Krafla Crater and Lava Fields: The Source of Iceland’s Green Energy

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A large crater surrounded by mountains and a geothermal area, the Krafla crater is located near Lake Mývatn area. This incredible Icelandic landscape attracts travelers throughout the year. With a diameter of 10 kilometres, Krafla crater is situated along a 90 km long fissure zone in the north of Mývatn. Krafla Caldera is a part of a deep volcanic system that is known to be one of the most explosive volcanoes of Iceland. Being highly explosive, this volcanic crater erupted 29 times since Iceland was settled. These still-warm lava fields of Krafla, swarming with lava flows, fissures and gullies are home to many geological wonders. Hverir, a geothermal area of steam vents and boiling mud pool and the steamy Leirhnjukur lies in the Krafla volcano field. The famous Víti crater that is known for green lake within it is located in the Krafla fissure zone.

Krafla crater in north Iceland

Places To Explore Around Krafla

With an impressive height of 818 meters, the Krafla crater looks huge. The western side of the crater is rich with fumaroles and solfataras. You will find the colorful Leirhnjúkur peak on the west of Krafla. The 523-meters tall Leirhnjúkur peak is surrounded by mud pots and fumaroles. The surrounding lava field of Leirhnjúkur is an impressive landscape to behold. The black, rocky, and ominous-looking terrain captures the attention of visitors. While exploring North Iceland, you can visit Víti crater that is 300 meters in diameter and filled with water. The peculiar green lake looks like a massive eye gazing out of the ground. The name Víti means Hell which comes from the belief that hell was located under volcanoes. The most famous eruptions, the Mývatn fires, happened between 1724 and 1729. These eruptions were so high that people could see it from the other end of the country. Being rich in lava fields, Iceland is known as the greenest country in the world because of the ability to produce green energy from geothermal areas.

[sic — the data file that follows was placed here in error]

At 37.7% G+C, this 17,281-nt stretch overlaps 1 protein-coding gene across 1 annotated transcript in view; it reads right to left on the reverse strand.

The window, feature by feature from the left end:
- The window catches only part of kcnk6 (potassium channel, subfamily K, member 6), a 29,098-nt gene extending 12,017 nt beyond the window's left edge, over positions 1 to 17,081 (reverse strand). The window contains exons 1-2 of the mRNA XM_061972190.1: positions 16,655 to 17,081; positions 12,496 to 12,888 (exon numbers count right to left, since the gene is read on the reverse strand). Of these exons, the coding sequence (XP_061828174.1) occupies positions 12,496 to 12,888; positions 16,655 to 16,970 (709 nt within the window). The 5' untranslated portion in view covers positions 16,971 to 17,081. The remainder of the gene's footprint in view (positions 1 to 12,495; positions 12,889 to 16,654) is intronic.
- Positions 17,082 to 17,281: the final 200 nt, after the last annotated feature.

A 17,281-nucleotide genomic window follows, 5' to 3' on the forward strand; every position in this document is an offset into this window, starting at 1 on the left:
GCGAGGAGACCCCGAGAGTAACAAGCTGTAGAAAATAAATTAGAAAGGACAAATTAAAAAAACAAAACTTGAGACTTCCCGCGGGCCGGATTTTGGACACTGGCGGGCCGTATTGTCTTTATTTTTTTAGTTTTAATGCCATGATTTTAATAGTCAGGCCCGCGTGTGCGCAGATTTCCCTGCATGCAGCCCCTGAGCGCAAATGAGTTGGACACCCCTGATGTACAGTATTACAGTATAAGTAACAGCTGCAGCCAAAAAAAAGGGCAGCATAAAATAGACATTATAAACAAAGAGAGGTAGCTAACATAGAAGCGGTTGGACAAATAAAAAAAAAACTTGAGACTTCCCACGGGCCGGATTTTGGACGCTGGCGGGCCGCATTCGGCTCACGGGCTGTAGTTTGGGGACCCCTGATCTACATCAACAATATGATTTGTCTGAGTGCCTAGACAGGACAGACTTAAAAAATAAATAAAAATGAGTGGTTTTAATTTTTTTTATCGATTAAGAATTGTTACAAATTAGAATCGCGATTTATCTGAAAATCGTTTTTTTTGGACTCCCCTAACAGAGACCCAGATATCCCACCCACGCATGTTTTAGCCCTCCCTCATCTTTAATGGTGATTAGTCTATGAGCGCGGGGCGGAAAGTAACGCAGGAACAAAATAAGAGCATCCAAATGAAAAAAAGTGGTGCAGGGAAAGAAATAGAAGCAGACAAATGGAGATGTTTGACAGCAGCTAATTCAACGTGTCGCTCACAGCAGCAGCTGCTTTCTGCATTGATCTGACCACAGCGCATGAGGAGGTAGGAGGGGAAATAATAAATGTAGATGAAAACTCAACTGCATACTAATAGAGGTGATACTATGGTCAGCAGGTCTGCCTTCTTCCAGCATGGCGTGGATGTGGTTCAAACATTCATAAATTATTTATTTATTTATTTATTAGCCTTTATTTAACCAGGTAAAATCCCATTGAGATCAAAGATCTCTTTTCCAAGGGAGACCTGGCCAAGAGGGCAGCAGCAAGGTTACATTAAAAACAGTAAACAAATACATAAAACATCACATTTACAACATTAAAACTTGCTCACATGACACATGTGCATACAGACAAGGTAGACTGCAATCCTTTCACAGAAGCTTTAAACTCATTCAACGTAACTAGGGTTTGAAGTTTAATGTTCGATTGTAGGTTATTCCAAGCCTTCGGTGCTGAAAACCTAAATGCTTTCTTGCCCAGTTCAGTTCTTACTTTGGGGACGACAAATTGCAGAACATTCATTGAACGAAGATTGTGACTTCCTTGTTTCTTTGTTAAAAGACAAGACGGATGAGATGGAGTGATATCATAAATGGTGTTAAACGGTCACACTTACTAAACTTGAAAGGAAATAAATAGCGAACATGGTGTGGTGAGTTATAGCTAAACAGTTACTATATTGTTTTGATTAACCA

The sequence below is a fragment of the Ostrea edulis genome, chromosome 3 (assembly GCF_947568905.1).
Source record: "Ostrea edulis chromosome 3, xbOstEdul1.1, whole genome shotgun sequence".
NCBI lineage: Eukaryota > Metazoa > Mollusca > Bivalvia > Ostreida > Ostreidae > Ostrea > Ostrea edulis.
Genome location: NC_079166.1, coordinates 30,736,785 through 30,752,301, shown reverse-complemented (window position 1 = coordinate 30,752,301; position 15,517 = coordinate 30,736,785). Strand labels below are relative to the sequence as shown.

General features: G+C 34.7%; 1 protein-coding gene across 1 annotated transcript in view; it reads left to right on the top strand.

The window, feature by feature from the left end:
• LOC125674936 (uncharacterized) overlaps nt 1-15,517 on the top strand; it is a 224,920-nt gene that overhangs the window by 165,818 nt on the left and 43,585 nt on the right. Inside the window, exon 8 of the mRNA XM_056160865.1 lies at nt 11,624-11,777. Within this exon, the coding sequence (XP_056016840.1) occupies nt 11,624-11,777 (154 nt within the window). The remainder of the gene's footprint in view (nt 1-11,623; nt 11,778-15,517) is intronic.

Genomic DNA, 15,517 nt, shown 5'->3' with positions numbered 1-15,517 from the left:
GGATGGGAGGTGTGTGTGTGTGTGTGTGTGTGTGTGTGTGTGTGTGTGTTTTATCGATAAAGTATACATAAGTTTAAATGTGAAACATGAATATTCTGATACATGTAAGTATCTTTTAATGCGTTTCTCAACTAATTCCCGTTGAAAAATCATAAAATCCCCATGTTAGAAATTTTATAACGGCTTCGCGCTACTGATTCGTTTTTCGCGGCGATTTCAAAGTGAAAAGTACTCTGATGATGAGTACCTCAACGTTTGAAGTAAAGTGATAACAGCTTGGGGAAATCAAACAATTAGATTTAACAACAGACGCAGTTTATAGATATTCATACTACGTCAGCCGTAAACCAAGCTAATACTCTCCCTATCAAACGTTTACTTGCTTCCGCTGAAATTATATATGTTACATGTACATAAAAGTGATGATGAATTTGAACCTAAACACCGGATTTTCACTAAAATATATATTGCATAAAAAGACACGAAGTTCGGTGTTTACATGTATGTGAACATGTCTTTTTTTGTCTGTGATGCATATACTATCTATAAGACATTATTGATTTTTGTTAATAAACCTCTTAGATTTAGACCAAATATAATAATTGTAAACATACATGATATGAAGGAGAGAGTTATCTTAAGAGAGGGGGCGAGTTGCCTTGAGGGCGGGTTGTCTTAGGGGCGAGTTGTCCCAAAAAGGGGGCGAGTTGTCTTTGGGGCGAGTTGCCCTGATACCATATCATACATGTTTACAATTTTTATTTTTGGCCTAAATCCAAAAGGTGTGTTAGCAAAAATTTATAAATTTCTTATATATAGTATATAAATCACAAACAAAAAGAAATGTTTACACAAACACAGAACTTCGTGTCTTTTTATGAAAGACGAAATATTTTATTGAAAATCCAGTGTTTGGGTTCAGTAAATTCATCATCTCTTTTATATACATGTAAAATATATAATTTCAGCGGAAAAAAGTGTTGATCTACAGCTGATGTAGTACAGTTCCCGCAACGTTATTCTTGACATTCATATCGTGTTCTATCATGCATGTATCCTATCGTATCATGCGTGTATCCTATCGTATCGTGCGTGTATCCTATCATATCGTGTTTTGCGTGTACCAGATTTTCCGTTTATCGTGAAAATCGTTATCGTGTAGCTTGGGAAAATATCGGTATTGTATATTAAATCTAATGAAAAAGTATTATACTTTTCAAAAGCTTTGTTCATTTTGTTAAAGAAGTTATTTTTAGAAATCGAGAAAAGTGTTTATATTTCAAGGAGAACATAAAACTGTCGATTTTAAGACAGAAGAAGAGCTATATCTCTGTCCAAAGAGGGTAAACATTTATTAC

Walk on the trail around Víti crater for 30 minutes to reach a hot spring. If you are interested to gather some information about this area then visit the Krafla Power station, the first power plant in Krafla is open in summer for visitors. You can learn more about the geothermal energy at this place. Take a short hike to reach Leirhnjúkur lava fields that is the best place to admire the colossal geothermal power of North Iceland. Get a glimpse of Lake Mývatn, Goðafoss Waterfall, Myvatn Nature Baths, Grjotagja Cave, Dimmuborgir black fortress, and Dettifoss waterfall, the most powerful waterfall in Europe, while exploring North Iceland.

Krafla crater in north Iceland

Reaching Krafla Crater

The Krafla lava field is located at a distance of about 485 kilometers from Reykjavik. It takes around 5 hours and 50 minutes to reach Krafla from Reykjavik. The fastest way to reach this volcanic field is by flight. You can take a flight from Reykjavik that takes 45 minutes to land at Akureyri. Drive for one and half hours on Ring Road to reach Krafla.

If you want to travel by public transport then board bus number 57 from Reykjavik to Akureyri. The journey will take around 7 hours to reach Akureyri. From here, you have to drive to Krafla. Drive clockwise on the Ring Road for one and a half hours until you see the signboard of Krafla. Take a turn towards the left to reach lava fields.

If you are planning to travel by your vehicle, drive on the Ring Road 1 to the north. Continue on this route for around 7 hours and 30 minutes to reach Krafla lava fields.

Though you can visit here during any month of the year, visiting in summer would make your journey comfortable. The roads and the hiking trails become slippery during winters. You can stay at the nearby towns to explore complete North Iceland on your weekend trip.

Krafla crater in north Iceland

Map of Krafla

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